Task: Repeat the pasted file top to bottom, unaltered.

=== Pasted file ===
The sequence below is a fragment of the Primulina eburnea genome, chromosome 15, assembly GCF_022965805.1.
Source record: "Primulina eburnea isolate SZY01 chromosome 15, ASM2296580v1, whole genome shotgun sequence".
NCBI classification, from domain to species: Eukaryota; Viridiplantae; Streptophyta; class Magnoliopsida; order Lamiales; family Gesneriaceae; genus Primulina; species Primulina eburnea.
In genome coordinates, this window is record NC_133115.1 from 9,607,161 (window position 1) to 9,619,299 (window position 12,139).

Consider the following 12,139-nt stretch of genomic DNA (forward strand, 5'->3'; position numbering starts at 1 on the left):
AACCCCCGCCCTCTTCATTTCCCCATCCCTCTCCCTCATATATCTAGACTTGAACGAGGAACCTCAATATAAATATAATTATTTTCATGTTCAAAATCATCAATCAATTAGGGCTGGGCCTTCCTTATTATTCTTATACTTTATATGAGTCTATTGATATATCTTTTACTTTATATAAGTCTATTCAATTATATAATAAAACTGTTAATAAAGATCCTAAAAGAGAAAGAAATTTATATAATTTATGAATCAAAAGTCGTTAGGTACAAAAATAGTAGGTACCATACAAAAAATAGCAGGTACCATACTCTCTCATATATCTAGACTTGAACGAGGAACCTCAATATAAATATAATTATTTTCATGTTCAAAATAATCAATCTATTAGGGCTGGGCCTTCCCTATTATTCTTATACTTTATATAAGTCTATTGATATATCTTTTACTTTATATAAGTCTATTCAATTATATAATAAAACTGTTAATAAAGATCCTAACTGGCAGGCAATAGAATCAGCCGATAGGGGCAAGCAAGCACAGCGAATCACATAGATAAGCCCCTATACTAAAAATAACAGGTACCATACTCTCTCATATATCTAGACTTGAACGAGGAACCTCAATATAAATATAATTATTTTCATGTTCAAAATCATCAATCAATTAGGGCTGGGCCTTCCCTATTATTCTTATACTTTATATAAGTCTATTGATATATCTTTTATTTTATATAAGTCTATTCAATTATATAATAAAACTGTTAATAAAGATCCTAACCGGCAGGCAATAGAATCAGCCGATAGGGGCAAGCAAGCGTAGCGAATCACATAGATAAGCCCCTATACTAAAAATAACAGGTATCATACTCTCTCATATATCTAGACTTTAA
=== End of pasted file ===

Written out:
The sequence below is a fragment of the Primulina eburnea genome, chromosome 15, assembly GCF_022965805.1.
Source record: "Primulina eburnea isolate SZY01 chromosome 15, ASM2296580v1, whole genome shotgun sequence".
NCBI classification, from domain to species: Eukaryota; Viridiplantae; Streptophyta; class Magnoliopsida; order Lamiales; family Gesneriaceae; genus Primulina; species Primulina eburnea.
In genome coordinates, this window is record NC_133115.1 from 9,607,161 (window position 1) to 9,619,299 (window position 12,139).

Consider the following 12,139-nt stretch of genomic DNA (forward strand, 5'->3'; position numbering starts at 1 on the left):
AACCCCCGCCCTCTTCATTTCCCCATCCCTCTCCCTCATATATCTAGACTTGAACGAGGAACCTCAATATAAATATAATTATTTTCATGTTCAAAATCATCAATCAATTAGGGCTGGGCCTTCCTTATTATTCTTATACTTTATATGAGTCTATTGATATATCTTTTACTTTATATAAGTCTATTCAATTATATAATAAAACTGTTAATAAAGATCCTAAAAGAGAAAGAAATTTATATAATTTATGAATCAAAAGTCGTTAGGTACAAAAATAGTAGGTACCATACAAAAAATAGCAGGTACCATACTCTCTCATATATCTAGACTTGAACGAGGAACCTCAATATAAATATAATTATTTTCATGTTCAAAATAATCAATCTATTAGGGCTGGGCCTTCCCTATTATTCTTATACTTTATATAAGTCTATTGATATATCTTTTACTTTATATAAGTCTATTCAATTATATAATAAAACTGTTAATAAAGATCCTAACTGGCAGGCAATAGAATCAGCCGATAGGGGCAAGCAAGCACAGCGAATCACATAGATAAGCCCCTATACTAAAAATAACAGGTACCATACTCTCTCATATATCTAGACTTGAACGAGGAACCTCAATATAAATATAATTATTTTCATGTTCAAAATCATCAATCAATTAGGGCTGGGCCTTCCCTATTATTCTTATACTTTATATAAGTCTATTGATATATCTTTTATTTTATATAAGTCTATTCAATTATATAATAAAACTGTTAATAAAGATCCTAACCGGCAGGCAATAGAATCAGCCGATAGGGGCAAGCAAGCGTAGCGAATCACATAGATAAGCCCCTATACTAAAAATAACAGGTATCATACTCTCTCATATATCTAGACTTTAA